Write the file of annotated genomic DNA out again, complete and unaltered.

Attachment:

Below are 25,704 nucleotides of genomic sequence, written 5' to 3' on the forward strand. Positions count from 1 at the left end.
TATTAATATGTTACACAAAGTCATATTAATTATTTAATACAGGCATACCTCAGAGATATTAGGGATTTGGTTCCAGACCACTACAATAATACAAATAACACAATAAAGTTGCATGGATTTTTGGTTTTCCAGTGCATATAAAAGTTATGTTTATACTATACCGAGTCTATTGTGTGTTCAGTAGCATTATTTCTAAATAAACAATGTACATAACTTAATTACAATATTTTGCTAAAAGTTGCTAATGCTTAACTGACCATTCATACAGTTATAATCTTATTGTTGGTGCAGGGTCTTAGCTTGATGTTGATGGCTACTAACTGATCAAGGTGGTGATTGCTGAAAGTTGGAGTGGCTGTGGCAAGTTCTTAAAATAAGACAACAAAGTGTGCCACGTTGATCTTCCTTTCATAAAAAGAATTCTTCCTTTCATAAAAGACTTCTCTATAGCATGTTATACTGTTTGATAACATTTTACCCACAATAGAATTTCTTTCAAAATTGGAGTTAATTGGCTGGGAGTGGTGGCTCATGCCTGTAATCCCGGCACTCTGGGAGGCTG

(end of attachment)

Below are 25,704 nucleotides of genomic sequence, written 5' to 3' on the forward strand. Positions count from 1 at the left end.
TATTAATATGTTACACAAAGTCATATTAATTATTTAATACAGGCATACCTCAGAGATATTAGGGATTTGGTTCCAGACCACTACAATAATACAAATAACACAATAAAGTTGCATGGATTTTTGGTTTTCCAGTGCATATAAAAGTTATGTTTATACTATACCGAGTCTATTGTGTGTTCAGTAGCATTATTTCTAAATAAACAATGTACATAACTTAATTACAATATTTTGCTAAAAGTTGCTAATGCTTAACTGACCATTCATACAGTTATAATCTTATTGTTGGTGCAGGGTCTTAGCTTGATGTTGATGGCTACTAACTGATCAAGGTGGTGATTGCTGAAAGTTGGAGTGGCTGTGGCAAGTTCTTAAAATAAGACAACAAAGTGTGCCACGTTGATCTTCCTTTCATAAAAAGAATTCTTCCTTTCATAAAAGACTTCTCTATAGCATGTTATACTGTTTGATAACATTTTACCCACAATAGAATTTCTTTCAAAATTGGAGTTAATTGGCTGGGAGTGGTGGCTCATGCCTGTAATCCCGGCACTCTGGGAGGCTG